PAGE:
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. Last Updated: 07/27/2016

Abramovich Questioned In Sibneft Fraud Case

An investigation into oil major Sibneft went straight to the top Tuesday when the Prosecutor General’s Office summoned Roman Abramovich to answer questions regarding large-scale fraud and theft at the company.

The questioning of Abramovich, who controls Sibneft through subsidiary companies, surprised many Kremlin watchers who say the tycoon is closely connected to presidential Chief of Staff Alexander Voloshin and therefore "untouchable."

"If they are going after Abramovich, then this is big news; he was the one oligarch, with the possible exception of Alexander Mamut, who was left untouched by the anti-oligarch actions last year," wrote Troika Dialog in a comment Wednesday.

NIKoil brokerage’s political analyst, Alexei Kazakov, said that the questioning of Abramovich might be part of a Kremlin plan to keep the country’s business barons in check.

At some point, it looked like the new administration was mounting a campaign only against the two most rebellious oligarchs, the political chess masters Vladimir Gusinsky and Boris Berezovsky, Kazakov said.

But later all other members of the business elite close to former President Boris Yeltsin have had to face a showdown with either the Prosecutor General’s Office or President Vladimir Putin.

"It may be that scandals will continue until all the oligarchs take their turn with the prosecutors," he said. "There are signs of a systematic approach [to dealing with the oligarchs] — it was Abramovich’s turn," he said.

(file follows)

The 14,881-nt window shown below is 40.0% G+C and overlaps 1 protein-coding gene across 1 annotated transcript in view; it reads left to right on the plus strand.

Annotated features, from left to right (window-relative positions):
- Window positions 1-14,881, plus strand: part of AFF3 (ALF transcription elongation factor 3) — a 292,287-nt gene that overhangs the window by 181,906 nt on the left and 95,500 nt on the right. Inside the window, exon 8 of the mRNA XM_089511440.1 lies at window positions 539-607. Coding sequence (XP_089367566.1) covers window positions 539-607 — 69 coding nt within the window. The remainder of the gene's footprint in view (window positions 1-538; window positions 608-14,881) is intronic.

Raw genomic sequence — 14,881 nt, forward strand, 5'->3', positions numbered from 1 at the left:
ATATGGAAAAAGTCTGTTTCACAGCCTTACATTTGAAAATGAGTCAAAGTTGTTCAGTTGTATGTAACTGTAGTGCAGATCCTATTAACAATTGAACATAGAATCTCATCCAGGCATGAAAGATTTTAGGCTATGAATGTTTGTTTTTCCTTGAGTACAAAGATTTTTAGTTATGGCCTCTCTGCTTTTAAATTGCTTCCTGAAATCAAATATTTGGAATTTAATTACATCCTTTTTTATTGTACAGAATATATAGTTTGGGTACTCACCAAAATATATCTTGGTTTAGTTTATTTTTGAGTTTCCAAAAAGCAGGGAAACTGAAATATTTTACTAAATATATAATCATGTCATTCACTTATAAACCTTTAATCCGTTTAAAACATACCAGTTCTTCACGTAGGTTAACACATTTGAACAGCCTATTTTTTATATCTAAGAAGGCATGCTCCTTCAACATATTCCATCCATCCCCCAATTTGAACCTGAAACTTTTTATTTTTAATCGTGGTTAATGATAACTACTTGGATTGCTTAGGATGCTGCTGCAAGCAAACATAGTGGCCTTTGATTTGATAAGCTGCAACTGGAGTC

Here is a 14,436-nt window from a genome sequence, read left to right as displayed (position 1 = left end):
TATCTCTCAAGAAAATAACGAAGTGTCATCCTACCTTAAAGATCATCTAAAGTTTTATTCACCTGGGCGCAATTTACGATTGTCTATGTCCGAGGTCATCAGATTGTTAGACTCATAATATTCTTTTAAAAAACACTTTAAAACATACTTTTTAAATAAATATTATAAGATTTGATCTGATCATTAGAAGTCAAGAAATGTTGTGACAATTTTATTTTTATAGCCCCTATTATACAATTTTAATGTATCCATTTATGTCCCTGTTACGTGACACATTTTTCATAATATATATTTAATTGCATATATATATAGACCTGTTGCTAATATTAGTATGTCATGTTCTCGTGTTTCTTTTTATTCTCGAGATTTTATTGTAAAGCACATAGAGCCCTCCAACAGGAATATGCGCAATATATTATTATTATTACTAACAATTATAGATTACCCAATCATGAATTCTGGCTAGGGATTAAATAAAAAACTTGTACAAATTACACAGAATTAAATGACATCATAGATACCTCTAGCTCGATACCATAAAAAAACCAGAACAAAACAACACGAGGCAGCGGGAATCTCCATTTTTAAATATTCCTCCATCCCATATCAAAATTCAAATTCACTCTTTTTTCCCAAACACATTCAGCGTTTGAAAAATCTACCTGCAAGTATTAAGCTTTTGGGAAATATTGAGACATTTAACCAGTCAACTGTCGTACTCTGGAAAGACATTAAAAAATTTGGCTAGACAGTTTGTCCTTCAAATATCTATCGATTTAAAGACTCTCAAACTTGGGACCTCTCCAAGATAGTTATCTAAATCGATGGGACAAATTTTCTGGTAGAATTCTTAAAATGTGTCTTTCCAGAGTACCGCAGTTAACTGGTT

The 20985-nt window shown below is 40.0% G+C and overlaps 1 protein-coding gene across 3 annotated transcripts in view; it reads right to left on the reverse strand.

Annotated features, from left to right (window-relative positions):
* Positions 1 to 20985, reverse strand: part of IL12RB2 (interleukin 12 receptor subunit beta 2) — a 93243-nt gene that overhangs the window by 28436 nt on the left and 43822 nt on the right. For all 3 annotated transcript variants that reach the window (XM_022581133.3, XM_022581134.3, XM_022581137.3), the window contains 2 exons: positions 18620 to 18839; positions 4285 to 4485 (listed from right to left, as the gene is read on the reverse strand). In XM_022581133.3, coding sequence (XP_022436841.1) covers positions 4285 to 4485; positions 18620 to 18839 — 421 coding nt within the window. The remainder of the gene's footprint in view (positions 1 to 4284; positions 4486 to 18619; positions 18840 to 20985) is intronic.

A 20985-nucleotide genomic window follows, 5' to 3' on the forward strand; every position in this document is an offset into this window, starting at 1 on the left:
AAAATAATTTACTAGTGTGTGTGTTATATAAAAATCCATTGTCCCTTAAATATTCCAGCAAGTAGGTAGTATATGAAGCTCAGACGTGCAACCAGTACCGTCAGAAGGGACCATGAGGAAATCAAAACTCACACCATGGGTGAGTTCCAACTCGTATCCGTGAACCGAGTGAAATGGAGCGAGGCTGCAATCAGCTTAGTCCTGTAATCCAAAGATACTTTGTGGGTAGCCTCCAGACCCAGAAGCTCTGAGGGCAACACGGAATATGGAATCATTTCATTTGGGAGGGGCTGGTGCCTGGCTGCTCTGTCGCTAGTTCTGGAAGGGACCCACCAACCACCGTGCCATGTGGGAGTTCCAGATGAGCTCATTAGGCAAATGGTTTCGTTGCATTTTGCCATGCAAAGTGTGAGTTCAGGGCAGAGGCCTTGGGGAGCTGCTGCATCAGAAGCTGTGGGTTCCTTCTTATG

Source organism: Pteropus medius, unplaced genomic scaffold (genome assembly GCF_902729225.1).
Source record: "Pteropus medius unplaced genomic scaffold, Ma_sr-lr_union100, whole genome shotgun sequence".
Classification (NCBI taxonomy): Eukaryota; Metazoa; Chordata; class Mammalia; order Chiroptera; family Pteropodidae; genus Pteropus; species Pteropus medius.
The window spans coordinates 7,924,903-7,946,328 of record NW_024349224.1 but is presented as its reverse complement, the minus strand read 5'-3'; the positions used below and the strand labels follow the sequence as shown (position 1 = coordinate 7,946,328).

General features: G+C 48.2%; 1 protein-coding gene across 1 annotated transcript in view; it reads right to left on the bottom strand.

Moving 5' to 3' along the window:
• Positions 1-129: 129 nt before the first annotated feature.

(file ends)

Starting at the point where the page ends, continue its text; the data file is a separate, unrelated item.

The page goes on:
Other market players said the whole affair would likely disappear soon.

"Such accusations never led to anything in the past, so Sibneft’s story did not get much attention this time," said Steven Dashevsky, oil and gas analyst with the brokerage Aton.

"I do not think that there is a hidden agenda here," said Michael Khlebnikov, managing director of Hypo- und Vereinsbank Capital, said in a telephone interview from New York.

Whatever the outcome, the news of Abramovich’s trip to the prosecutor startled investors and caused Sibneft’s stock price to bungee jump. After falling 5.3 percent after the news broke Tuesday, Sibneft shares rebounded 5.6 percent to close at 37.5 percent Wednesday.

Sibneft, like the market, shrugged off the incident.

"Both cases have no legal ground," Sibneft spokesman Alexei Firsov said Wednesday, referring to a previous investigation by the Tax Police that was resolved in Sibneft’s favor.

Prosecutors are investigating Sibneft’s export deals with Kyrgyzstan and several other deals that went through the Black Sea port of Tuapse.

"We did not have export contracts handled by the Tuapse port at all," said Firsov. "As for deliveries to Central Asia, this case has already been examined by the Tax Police and was closed due to lack of substance."

Prosecutors are reportedly accusing Sibneft of not paying 12 million rubles to 14 million rubles ($350,000) in taxes on its export scheme to Kyrgyzstan, but the Prosecutor General’s Office declined to comment Wednesday.